Small Dog Problems

In general, small dogs live longer than big dogs.  They do, however, come with a unique set of challenges.  From behavioural quirks to health problems, here are some things to be aware of.


One major behavioural issue comes from the assumption many people have that small dogs don’t need as much training as larger breeds.  Small dogs also sometimes get away with more because they’re just so adorable.  This can lead to a mini tyrant running the house.  Most dogs are remarkably good at training their owners, so make sure that your dog is at least as well trained as you are!


Some small dogs seem to have issues with housetraining.  They prefer to go in the house.  Even fully housetrained small dogs may be more likely to have accidents than larger dogs.  Unfortunately, those accidents may in fact be deliberate.  The smaller the dog, they more likely they are to object to going out in bad weather.  Larger dogs with minimal hair coats may also have this problem, but larger dogs are less prone to feeling chilled.  A good plan is to make sure your puppy learns to use paper, a pee-pad, or even a litter box so that they have somewhere acceptable to go in the house.  It may also be necessary to shovel a clear spot for them outside in the winter so that they can squat without their bum touching the snow.

Joint Problems

Some problems seem to occur more frequently in small dogs than they do in large dogs.  One particular issue is Patellar Luxation.  This can happen to any dog, but is more common in small breeds.  Essentially, it’s a dislocated kneecap.  The kneecap, or patella, sits in a groove.  If the groove is too shallow, the patella can slip out of place.  In minor cases, the patella pops back in on its own, and all that happens is that your dog limps a few steps.  In severe cases, the patella stays displaced, causing pain, swelling, and even an inability to bend the joint at all.  Minor cases can be helped with joint supplements, while extreme cases may need surgical correction.  Be aware that this is often a genetic problem.

Skin Problems

The smaller the dog, the more likely they are to react to something simply because they are smaller in proportion to possible irritants.  A square inch is a much higher percentage of a Maltese’s total skin area than a Golden Retriever’s skin area.  The smaller the dog, the more damage a single flea can do, for instance.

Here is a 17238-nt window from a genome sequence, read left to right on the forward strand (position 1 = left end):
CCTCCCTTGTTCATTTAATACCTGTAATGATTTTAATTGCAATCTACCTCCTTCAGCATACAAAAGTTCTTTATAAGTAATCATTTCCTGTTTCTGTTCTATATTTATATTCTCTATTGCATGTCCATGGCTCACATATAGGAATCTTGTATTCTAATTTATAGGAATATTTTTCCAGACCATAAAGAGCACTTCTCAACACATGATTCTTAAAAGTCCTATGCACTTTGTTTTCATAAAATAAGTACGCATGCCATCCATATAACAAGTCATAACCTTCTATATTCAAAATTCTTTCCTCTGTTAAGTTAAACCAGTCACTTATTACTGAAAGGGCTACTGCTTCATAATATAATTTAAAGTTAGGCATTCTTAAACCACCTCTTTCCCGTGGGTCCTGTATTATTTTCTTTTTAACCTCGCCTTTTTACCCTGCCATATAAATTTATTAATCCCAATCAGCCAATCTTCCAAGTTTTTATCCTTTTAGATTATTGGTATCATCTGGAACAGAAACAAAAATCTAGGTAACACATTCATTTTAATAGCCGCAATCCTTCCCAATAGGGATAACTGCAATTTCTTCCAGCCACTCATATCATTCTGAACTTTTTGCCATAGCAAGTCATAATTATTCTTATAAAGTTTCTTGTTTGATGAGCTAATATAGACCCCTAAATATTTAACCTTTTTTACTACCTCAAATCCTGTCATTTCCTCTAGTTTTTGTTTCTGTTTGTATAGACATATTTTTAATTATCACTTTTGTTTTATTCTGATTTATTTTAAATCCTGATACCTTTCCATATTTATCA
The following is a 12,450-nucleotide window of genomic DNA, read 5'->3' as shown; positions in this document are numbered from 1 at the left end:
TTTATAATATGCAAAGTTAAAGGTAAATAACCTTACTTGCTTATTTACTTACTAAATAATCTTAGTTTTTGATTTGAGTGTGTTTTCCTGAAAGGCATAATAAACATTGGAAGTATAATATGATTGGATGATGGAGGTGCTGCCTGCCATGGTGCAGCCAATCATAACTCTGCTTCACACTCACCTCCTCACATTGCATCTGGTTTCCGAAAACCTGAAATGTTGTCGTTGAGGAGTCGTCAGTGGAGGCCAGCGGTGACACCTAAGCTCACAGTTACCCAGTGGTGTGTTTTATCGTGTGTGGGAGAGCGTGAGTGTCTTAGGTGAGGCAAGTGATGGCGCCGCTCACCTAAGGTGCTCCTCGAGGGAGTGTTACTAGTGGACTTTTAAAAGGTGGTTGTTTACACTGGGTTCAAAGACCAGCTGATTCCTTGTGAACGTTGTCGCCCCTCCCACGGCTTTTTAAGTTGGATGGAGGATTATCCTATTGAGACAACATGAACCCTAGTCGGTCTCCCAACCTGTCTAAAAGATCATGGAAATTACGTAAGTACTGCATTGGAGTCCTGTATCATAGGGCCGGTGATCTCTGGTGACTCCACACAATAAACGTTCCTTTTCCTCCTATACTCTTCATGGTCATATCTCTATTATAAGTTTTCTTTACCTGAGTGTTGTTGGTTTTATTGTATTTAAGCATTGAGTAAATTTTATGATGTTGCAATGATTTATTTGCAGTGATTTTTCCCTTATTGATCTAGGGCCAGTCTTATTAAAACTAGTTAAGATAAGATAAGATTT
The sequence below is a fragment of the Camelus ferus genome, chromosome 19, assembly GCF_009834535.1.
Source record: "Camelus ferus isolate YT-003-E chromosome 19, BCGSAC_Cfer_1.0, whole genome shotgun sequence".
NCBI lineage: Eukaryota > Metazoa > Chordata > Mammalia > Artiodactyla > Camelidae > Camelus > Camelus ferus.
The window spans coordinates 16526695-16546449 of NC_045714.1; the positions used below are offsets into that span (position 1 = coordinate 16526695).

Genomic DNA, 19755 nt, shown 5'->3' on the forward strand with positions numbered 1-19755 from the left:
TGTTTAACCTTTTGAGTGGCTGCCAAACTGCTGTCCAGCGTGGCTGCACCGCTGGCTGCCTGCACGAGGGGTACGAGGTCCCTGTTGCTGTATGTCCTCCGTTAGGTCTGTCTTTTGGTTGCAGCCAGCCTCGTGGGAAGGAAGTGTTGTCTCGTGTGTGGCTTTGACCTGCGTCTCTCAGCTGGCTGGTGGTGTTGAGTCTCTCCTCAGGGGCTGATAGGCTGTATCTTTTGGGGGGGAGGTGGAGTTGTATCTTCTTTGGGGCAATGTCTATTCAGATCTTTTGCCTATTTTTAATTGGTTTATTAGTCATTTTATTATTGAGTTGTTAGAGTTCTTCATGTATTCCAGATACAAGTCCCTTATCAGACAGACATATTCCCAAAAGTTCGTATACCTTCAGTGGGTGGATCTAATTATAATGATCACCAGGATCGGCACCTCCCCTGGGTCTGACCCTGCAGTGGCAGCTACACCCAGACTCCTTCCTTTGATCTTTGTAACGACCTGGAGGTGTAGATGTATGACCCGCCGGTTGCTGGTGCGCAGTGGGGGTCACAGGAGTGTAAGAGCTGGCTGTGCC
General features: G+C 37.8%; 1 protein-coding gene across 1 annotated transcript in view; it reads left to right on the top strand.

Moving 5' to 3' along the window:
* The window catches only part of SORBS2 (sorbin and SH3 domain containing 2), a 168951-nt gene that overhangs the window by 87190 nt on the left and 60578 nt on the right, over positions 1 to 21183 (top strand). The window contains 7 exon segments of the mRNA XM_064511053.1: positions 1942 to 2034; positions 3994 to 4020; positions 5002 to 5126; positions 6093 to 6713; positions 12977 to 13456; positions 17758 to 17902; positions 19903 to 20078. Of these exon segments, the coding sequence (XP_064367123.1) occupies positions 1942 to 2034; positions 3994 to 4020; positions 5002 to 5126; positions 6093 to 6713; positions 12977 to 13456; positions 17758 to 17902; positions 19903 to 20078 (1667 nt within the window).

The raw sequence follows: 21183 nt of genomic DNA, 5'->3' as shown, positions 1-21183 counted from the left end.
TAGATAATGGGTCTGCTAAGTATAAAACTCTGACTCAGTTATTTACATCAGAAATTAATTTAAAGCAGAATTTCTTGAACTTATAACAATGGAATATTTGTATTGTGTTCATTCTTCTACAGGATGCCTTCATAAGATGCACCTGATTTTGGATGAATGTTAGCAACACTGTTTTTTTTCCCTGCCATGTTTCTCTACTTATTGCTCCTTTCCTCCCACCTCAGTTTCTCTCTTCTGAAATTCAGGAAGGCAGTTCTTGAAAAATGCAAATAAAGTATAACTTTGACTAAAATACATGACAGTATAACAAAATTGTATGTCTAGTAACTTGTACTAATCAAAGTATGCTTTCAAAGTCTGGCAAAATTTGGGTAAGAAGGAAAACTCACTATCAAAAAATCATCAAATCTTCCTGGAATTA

Obesity can be a problem for small dogs.  It can be very easy for owners to accidently overfeed their small dog, simply because of their size.  Take a 10 pound dog.  Two pounds of weight gain is a 20% increase.  That’s pretty significant.  In a 60 pound dog, however, an extra 2 pounds is closer to a 3% gain, which is hardly a blip on the radar.  Feed your large dog by the cup.  Consider feeding your small dog by the kibble, and watch out for excessive snacking.  It may be helpful to invest in a food scale to track how much you’re actually feeding and make it consistent.


Dosing is something else to keep in mind.  There is much less room for error with a small dog.  When it comes to flea and tick products, your veterinarian can help you choose a product with a wide safety margin.  Make sure you follow instructions carefully when medicating your pet.  And remember that toxic substances will have a greater effect on small dogs.  For example, 20 grams of chocolate will do a lot more harm to a small dog than a large dog – it’s less about size and more about proportions.

In Closing

A good rule is to research before you buy.  Large dogs have their own set of problems, so you won’t necessarily find that a large dog is healthier.  Whatever kind of dog you’re looking for, find out what issues they may be prone to and be prepared to deal with whatever comes.
If you are looking for a vet in Newmarket, call us at 905-898-1010.